According to the latest USDA Crop Progress Report, 30 percent of Michigan’s corn and 55 percent of the state’s soybeans are now harvested.

Both percentages remain well behind their respective five-year averages of 41 and 65 percent for corn and soybeans.

Dan Cable, a Field Sales Representative with Specialty Hybrids based out of Monroe County, says that harvest progress overall continues to lag behind.

“There’s a lot of folks who are just now getting started on their corn harvest,” says Cable, as Michigan farmers have had to battle through a dry summer, disease pressure from fungi impacting corn and soybean yields, and now a surplus of moisture that is keeping harvest running behind schedule.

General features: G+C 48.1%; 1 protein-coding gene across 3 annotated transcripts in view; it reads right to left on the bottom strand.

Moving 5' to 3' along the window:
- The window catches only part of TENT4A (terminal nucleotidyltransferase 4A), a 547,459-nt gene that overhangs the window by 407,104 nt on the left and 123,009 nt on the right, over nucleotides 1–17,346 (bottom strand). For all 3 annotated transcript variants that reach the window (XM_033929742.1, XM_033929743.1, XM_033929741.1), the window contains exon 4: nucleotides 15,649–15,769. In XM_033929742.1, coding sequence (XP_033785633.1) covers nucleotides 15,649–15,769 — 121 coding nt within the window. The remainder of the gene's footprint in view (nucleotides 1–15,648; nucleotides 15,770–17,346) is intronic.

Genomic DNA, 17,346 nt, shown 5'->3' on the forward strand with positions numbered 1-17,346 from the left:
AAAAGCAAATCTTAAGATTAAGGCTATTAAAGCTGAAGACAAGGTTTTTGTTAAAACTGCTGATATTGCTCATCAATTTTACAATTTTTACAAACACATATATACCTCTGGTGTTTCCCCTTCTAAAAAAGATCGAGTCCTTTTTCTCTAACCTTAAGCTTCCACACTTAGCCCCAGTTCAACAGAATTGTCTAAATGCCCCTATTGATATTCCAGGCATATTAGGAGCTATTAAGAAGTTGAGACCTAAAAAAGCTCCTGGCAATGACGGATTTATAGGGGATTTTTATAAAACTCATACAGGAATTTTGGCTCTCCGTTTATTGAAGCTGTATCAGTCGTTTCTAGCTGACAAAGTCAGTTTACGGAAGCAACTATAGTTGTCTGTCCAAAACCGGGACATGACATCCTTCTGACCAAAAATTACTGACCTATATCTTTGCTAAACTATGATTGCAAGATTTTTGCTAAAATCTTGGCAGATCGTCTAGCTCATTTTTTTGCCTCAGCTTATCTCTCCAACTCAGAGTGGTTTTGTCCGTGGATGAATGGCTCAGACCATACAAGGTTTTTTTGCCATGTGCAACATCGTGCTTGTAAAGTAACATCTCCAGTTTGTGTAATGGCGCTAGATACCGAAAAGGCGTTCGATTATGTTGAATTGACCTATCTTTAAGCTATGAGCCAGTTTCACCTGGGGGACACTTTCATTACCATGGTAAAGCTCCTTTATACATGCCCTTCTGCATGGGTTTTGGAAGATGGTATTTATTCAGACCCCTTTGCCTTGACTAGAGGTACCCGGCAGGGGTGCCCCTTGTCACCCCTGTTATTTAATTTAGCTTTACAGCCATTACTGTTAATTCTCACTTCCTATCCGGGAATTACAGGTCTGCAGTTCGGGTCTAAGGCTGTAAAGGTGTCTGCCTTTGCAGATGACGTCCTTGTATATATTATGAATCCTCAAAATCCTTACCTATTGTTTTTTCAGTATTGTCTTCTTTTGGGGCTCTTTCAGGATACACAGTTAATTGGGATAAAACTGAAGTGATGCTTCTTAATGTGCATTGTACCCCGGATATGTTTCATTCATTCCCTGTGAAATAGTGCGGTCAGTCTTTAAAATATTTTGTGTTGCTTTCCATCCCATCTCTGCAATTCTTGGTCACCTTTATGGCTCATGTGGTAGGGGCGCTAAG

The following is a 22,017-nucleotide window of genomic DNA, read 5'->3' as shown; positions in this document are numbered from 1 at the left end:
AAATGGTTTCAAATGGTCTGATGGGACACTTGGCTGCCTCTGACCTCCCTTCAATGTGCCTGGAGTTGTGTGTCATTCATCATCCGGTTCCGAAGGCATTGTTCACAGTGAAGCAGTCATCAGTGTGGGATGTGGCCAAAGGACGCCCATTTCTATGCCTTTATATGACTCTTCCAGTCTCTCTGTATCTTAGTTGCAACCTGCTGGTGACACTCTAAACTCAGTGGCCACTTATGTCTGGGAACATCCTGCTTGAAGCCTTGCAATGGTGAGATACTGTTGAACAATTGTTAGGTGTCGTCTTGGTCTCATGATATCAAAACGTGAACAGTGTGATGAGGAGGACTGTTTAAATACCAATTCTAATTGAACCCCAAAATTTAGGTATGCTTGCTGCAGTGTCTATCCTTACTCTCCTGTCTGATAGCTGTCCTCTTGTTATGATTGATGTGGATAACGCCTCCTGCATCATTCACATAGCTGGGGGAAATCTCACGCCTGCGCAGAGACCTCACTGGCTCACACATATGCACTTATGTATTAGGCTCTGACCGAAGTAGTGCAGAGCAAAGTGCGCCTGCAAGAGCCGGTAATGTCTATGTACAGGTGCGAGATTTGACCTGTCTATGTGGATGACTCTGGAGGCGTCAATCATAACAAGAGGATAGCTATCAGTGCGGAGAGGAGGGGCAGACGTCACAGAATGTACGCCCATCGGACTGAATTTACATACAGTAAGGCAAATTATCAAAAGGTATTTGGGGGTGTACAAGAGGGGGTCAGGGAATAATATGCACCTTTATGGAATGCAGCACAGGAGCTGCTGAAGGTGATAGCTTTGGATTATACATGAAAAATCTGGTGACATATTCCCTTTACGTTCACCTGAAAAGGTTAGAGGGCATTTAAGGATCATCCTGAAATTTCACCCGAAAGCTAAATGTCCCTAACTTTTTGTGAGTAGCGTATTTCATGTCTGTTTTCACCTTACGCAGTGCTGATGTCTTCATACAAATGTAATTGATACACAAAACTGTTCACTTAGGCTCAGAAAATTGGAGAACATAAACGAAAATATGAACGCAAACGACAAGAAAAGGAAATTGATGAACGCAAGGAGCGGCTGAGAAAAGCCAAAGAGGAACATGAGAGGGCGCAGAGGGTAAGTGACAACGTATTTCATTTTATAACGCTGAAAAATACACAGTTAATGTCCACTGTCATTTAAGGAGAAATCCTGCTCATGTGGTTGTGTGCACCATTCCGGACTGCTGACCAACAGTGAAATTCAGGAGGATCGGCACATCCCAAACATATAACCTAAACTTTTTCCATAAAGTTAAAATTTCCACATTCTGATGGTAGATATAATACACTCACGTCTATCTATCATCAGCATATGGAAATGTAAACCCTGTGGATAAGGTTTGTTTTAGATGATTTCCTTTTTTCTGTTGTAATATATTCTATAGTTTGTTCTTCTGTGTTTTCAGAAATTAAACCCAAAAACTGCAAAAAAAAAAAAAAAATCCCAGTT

“The fields are wet and sloppy,” says Cable. “It’s hard on equipment, it takes time, and it puts us in a bad place for next year’s planting if we’re tearing it all up this fall trying to get this crop out. I really wish we could just get some nice weather. It doesn’t have to be warm. It just needs to quit raining and have the sun shine. That would be nice.”

Click below to hear Michigan Ag Today’s full interview with Dan Cable with Specialty Hybrids as he describes harvest conditions and yield reports for Michigan’s corn and soybeans.